The Rise & Fall of Postwar Liberalism, 1960–1979 (continued ) 1978 1. The Airline Deregulation Act is passed to reduce 1984 1. The USSR boycotts the Summer Olympics in Los Angeles. the government’s power over prices and routes. 2. Democratic presidential nominee Walter 2. In the Bakke case, the Supreme Court issues a Mondale (D-MN) selects Geraldine Ferraro split decision on affirmative action. (D-NY) as his running mate, marking the first a. Racial quotas in college admissions are time a woman is nominated for vice president. unconstitutional, but race may be used if it is 3. Reagan defeats Mondale in a landslide, winning one factor among others. every electoral vote except MN and DC. 3. A treaty signed with Panama plans for the 4. The crack epidemic emerges, fueling violence. eventual U.S. cession of the canal to Panama. 4. Typical of the “tax revolt” movement of the 1985 Mikhail Gorbachev ascends to power in the USSR; 1970s and 1980s, CA voters approve Proposition hoping to save Communism, he announces reform 13, limiting property taxes. programs. a. Glasnost, or “openness,” relaxes restrictions 1979 1. The Camp David Accords, brokered by Carter, on freedom of expression. bring Egypt and Israel to peace. b. Perestroika, or “restructuring,” permits 2. An accident at the Three Mile Island nuclear economic changes and seeks changes in plant in PA causes anxiety over nuclear power. foreign policy. 3. The USSR invades Afghanistan. 4. Paul Volcker is appointed chairman of the 1986 1. The Challenger space shuttle explodes on launch, Federal Reserve and begins fighting inflation killing all aboard. with high interest rates (“tight money” policy). 2. The Iran-Contra scandal breaks. 5. Carter gives his “Crisis of Confidence” (or a. The U.S. sold weapons to Iran to secure the release of hostages held in Lebanon. “Malaise”) speech, encouraging energy b. Money from weapon sales was then used to conservation as a solution to the energy crisis and fund Contra forces in Nicaragua opposing the weak economy. Communist-friendly Sandinista government. 6. Iranian students attack the U.S. embassy in Tehran, 3. The Tax Reform Act simplifies the tax code, holding 52 Americans hostage for 444 days. reduces the number of tax brackets, and a. The nightly news program America Held eliminates some tax shelters. Hostage: The Iran Crisis airs with daily 4. The U.S. bombs Libya. updates on the hostage crisis. 5. The Immigration Reform and Control Act places 7. Evangelical minister Jerry Falwell founds the new requirements on employers of immigrants Moral Majority. and grants amnesty to many who had entered the country illegally. Conservatism Ascendant, 1980–1989 6. Financier Ivan Boesky is imprisoned for 1980 1. The U.S. “Miracle on Ice” hockey team wins the securities fraud and insider trading. gold medal at the Olympics in Lake Placid, NY, 7. An accident occurs at the Chernobyl nuclear defeating the USSR on the way. power plant in Ukraine. 2. The U.S. boycotts the Summer Olympics in 1987 1. Reagan challenges Gorbachev’s commitment to Moscow to protest the Soviet invasion of reform in a speech in Berlin, saying, “Mr. Afghanistan. Gorbachev, tear down this wall!” 3. The Delta Force attempt to rescue hostages from 2. Meeting in Washington, DC, Reagan and Iran fails. Gorbachev sign the Intermediate-Range Nuclear 4. Ronald Reagan (R-CA) defeats Carter to become Forces Treaty. president. 3. The U.S. budget surpasses $1 trillion. 5. John Lennon is murdered in New York City. 4. The Black Monday stock market crash occurs on 6. The divorce rate reaches an all-time high. October 19. 1981 1. Iran releases hostages on the day of Reagan’s 1988 George H. W. Bush (R-TX) is elected president, inauguration, hoping to embarrass President Carter. defeating Michael Dukakis (D-MA). 2. The Reagan tax cuts are enacted, reducing the top marginal rate from 70% to 50%, among other reforms. 3. Reagan narrowly survives an assassination attempt. 4. Citing the Taft-Hartley Act, Reagan fires striking air traffic controllers. 5. The Federal Reserve’s tight money policy triggers a severe recession that lasts 16 months—the worst recession since the Great Depression. 6. The first cases of AIDS are identified. 1982 1. The Nuclear Freeze Movement stages a large protest in New York City. 2. Strategic Arms Reduction Talks begin between the U.S. and Soviet Union. 3. Reagan agrees to a new tax law, raising some taxes, canceling reductions in others, and tightening enforcement. 4. The recession ends in November; economic expansion begins, lasting until 1990. 5. First Lady Nancy Reagan begins the “Just Say No” antidrug campaign. 6. Criminologists James Q. Wilson and George L. Kelling propound the “broken window” theory of crime and policing. 7. Sylvester Stallone stars as troubled Vietnam veteran John Rambo in First Blood. 1983 1. Seeking an alternative to mutually assured destruction, Reagan announces the Strategic Defense Initiative, a system to shield the U.S. from nuclear attack. a. It was derided as “Star Wars” by opponents. 2. In a speech to the National Association of Evangelicals, Reagan calls the USSR an “evil empire.” 3. A terrorist bombing in Beirut, Lebanon, kills 241 U.S. troops. 4. U.S. Catholic bishops issue a statement condemning nuclear weapons. 5. The Equal Rights Amendment fails to achieve ratification. 6. The U.S. places missiles in Western Europe to deter Soviet attack. 7. The U.S. invades the Caribbean island of Grenada after its government falls to Communists. 8. The Department of Education releases its A Nation at Risk report, spurring fears of U.S. education failures.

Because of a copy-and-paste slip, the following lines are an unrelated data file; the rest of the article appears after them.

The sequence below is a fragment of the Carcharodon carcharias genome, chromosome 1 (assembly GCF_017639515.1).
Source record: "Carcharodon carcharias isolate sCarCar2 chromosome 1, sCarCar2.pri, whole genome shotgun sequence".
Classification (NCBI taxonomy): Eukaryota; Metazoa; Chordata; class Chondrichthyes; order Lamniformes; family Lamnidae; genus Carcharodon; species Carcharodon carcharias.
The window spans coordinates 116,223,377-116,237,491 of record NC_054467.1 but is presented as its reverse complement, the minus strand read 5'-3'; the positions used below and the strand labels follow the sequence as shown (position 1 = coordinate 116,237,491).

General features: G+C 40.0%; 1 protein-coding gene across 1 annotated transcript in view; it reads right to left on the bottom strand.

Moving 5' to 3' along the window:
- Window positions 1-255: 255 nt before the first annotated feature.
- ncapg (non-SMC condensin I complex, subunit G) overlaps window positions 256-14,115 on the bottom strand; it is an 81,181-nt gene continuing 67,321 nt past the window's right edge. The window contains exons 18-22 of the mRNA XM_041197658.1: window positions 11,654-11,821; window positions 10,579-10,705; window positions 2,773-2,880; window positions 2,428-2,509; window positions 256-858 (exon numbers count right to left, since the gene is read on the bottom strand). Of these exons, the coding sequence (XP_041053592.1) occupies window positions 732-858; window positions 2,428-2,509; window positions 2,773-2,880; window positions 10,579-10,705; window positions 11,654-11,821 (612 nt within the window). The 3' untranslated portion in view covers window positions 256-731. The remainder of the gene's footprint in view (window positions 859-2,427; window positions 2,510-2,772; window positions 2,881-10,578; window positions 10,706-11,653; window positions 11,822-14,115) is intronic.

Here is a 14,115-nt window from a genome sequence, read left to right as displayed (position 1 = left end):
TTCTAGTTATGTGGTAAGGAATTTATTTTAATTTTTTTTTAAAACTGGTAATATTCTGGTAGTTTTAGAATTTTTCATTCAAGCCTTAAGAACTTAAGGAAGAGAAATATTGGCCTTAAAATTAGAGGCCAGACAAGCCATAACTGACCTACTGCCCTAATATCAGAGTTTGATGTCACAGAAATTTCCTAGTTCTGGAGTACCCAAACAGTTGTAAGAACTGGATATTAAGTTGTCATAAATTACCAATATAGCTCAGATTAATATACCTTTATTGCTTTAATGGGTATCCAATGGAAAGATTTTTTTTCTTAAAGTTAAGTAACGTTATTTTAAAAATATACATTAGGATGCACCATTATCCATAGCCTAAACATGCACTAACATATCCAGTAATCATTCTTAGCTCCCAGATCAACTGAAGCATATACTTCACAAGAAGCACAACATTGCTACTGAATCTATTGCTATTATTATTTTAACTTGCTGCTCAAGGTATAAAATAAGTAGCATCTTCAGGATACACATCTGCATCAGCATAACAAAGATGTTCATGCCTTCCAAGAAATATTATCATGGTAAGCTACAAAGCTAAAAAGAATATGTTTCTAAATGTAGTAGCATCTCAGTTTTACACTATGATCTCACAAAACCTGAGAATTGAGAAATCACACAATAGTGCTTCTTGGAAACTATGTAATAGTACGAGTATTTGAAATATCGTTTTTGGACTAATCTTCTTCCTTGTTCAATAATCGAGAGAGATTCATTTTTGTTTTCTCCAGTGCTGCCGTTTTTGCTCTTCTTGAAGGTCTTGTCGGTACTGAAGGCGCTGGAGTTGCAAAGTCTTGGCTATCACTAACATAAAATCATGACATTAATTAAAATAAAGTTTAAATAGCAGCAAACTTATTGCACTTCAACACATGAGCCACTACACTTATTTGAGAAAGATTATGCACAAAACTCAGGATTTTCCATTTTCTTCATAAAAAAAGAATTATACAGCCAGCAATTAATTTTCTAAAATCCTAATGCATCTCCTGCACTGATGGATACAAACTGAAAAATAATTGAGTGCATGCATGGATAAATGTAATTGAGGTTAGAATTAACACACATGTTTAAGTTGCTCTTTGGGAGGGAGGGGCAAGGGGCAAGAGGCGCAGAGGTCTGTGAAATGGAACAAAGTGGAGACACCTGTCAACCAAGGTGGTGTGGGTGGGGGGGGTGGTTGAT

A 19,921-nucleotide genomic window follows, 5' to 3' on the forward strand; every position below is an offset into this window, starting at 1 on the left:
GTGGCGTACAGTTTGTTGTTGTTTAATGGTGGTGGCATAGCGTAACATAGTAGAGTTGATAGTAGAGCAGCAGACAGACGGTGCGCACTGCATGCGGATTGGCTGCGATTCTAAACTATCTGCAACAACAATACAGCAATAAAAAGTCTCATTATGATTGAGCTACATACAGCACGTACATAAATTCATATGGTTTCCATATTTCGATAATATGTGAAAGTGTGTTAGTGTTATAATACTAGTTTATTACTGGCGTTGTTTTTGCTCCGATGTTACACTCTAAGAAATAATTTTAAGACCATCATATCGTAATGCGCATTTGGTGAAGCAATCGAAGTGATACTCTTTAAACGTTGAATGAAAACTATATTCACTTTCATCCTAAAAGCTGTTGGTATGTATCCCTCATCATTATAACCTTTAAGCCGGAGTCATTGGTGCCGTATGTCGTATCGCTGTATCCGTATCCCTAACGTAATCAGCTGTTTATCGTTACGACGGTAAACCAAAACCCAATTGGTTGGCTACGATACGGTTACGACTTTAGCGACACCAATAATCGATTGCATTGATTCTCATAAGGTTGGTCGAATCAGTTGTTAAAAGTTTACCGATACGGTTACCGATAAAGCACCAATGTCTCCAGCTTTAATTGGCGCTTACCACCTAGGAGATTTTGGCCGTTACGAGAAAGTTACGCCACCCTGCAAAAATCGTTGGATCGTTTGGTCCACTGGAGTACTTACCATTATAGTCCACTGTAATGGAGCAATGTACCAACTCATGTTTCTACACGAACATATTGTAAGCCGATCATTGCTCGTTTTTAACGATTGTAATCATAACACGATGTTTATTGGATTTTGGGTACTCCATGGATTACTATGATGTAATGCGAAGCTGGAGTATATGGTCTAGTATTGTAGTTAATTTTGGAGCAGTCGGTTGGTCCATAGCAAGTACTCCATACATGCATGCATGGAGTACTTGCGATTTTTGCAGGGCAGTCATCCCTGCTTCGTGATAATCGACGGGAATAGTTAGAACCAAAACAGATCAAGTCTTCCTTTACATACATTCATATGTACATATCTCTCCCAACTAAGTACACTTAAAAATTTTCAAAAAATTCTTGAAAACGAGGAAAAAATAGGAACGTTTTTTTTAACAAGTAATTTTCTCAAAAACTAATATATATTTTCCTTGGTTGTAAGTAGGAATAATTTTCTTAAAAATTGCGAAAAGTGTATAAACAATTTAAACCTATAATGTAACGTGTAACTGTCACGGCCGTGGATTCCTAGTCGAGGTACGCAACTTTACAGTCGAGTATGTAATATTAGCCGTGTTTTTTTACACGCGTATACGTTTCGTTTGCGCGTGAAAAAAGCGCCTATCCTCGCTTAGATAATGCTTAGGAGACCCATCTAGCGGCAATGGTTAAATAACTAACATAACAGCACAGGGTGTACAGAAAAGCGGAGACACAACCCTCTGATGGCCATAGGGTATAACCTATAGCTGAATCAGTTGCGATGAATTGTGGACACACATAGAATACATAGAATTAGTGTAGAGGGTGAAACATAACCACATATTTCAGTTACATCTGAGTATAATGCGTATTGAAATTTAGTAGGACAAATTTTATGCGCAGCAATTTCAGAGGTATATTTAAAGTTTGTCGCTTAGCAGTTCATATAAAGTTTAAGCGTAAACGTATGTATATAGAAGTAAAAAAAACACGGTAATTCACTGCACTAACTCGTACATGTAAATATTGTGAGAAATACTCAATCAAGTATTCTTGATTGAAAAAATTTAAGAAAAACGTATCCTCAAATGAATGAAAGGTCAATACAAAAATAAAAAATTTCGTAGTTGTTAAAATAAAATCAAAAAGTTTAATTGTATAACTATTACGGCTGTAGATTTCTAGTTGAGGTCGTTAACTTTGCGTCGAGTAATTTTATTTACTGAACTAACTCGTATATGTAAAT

The Cold War Ends, New Challenges Begin, 1989–2000